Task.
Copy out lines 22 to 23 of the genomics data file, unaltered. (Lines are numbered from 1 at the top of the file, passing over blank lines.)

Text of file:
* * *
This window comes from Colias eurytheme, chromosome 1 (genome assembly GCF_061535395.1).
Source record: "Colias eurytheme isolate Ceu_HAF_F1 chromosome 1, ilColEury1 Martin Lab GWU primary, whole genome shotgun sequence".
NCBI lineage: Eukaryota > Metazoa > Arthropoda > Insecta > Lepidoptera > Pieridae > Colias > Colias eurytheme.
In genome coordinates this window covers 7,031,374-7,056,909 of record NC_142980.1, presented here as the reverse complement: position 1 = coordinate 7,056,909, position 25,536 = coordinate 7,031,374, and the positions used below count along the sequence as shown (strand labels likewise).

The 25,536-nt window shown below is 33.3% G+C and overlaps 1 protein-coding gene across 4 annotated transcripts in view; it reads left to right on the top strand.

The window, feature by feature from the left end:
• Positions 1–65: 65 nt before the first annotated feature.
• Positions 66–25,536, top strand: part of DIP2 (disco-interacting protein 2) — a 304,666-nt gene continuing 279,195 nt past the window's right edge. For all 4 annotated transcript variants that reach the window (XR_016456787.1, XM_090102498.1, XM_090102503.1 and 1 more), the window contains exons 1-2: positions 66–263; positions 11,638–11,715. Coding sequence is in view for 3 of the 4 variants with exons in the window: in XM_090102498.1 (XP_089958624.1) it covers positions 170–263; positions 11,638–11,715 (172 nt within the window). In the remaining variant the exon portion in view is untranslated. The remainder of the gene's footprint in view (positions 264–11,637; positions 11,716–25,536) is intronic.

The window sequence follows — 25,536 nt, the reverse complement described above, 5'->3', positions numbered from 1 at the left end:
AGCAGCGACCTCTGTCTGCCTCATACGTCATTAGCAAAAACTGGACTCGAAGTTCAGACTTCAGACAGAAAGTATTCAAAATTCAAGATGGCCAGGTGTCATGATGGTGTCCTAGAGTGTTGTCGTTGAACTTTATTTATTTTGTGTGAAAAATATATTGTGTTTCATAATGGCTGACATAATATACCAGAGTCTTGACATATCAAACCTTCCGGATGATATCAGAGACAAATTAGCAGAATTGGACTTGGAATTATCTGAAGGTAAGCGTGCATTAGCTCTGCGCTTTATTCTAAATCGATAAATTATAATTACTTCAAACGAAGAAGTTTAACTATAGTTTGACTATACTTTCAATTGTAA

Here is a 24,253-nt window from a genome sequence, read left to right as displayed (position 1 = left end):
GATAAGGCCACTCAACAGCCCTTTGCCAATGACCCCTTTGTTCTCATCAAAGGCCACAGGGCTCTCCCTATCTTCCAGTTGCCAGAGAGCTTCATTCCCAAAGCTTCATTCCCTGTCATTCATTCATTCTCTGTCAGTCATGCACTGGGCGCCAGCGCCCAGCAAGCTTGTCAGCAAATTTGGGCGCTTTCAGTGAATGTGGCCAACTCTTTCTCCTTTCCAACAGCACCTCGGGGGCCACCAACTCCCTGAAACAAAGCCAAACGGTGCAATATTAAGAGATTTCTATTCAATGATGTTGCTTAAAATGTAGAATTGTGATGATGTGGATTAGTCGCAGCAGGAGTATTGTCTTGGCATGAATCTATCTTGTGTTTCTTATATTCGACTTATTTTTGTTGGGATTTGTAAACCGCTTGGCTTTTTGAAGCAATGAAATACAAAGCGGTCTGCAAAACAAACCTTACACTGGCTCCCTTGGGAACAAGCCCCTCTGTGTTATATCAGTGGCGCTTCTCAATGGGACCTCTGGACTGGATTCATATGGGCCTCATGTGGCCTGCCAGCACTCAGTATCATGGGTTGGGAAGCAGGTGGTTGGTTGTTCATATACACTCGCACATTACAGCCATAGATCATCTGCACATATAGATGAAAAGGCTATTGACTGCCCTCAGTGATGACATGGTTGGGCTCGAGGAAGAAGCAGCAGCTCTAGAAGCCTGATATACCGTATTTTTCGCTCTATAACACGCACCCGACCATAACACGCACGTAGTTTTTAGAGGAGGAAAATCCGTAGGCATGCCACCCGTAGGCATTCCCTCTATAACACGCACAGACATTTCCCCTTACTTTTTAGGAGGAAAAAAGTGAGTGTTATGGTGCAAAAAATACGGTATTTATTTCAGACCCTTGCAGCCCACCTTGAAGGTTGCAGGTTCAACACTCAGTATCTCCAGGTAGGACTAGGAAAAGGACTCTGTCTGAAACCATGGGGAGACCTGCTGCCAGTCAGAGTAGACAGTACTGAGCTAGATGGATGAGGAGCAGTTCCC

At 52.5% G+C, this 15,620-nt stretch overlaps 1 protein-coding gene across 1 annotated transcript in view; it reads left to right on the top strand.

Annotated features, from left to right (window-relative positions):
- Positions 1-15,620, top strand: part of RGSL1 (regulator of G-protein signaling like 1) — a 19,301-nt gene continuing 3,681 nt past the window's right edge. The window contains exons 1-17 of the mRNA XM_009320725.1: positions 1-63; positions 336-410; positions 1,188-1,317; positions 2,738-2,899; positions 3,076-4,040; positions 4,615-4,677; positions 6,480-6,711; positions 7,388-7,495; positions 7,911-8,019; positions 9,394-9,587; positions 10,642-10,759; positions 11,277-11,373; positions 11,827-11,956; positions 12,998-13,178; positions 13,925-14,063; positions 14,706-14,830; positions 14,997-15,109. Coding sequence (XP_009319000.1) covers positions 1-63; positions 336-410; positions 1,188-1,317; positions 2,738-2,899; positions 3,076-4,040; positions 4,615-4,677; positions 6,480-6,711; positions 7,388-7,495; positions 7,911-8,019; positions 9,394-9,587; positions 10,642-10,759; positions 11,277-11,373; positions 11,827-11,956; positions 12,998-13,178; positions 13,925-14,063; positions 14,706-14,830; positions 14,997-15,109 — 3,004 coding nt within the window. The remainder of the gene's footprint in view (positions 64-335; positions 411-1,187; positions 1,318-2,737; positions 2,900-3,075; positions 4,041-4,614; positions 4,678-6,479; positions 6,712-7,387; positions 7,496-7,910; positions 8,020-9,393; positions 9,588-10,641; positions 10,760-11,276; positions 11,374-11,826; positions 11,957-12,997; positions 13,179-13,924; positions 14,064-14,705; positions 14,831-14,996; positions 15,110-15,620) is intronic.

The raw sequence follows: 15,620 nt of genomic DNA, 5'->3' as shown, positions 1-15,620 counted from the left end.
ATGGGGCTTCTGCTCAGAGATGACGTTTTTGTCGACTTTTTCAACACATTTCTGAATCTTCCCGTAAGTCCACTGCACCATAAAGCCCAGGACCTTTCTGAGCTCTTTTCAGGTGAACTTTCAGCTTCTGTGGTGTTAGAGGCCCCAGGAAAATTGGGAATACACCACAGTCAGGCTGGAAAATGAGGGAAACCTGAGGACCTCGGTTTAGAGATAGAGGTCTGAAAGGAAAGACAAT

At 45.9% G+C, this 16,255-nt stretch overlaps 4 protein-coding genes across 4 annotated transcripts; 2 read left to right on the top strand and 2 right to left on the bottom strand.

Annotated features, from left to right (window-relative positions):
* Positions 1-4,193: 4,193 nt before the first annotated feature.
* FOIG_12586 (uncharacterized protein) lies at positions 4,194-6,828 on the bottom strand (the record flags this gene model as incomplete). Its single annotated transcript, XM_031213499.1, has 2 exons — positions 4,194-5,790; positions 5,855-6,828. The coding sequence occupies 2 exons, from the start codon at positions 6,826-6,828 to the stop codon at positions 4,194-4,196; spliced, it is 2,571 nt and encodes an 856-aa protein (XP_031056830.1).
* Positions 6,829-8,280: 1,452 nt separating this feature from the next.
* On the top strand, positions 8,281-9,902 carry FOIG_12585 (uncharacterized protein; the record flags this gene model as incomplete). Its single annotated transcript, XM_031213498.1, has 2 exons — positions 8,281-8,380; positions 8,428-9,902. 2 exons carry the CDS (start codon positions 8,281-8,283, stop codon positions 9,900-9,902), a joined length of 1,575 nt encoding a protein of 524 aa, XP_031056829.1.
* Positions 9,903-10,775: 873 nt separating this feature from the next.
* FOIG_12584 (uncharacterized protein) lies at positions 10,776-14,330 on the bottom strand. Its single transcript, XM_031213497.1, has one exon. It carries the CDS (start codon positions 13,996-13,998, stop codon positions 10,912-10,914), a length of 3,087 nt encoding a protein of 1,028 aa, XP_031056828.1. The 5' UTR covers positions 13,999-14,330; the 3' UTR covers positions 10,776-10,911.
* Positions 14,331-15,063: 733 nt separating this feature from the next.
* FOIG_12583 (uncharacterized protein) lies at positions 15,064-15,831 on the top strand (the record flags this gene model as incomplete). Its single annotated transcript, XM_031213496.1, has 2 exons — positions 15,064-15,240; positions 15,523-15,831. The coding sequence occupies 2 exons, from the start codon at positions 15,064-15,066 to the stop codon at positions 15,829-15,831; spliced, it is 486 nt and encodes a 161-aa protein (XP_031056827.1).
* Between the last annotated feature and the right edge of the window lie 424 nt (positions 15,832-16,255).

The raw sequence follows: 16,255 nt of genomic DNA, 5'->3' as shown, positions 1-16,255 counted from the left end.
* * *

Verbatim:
* Positions 6,829-8,280: 1,452 nt separating this feature from the next.
* On the top strand, positions 8,281-9,902 carry FOIG_12585 (uncharacterized protein; the record flags this gene model as incomplete). Its single annotated transcript, XM_031213498.1, has 2 exons — positions 8,281-8,380; positions 8,428-9,902. 2 exons carry the CDS (start codon positions 8,281-8,283, stop codon positions 9,900-9,902), a joined length of 1,575 nt encoding a protein of 524 aa, XP_031056829.1.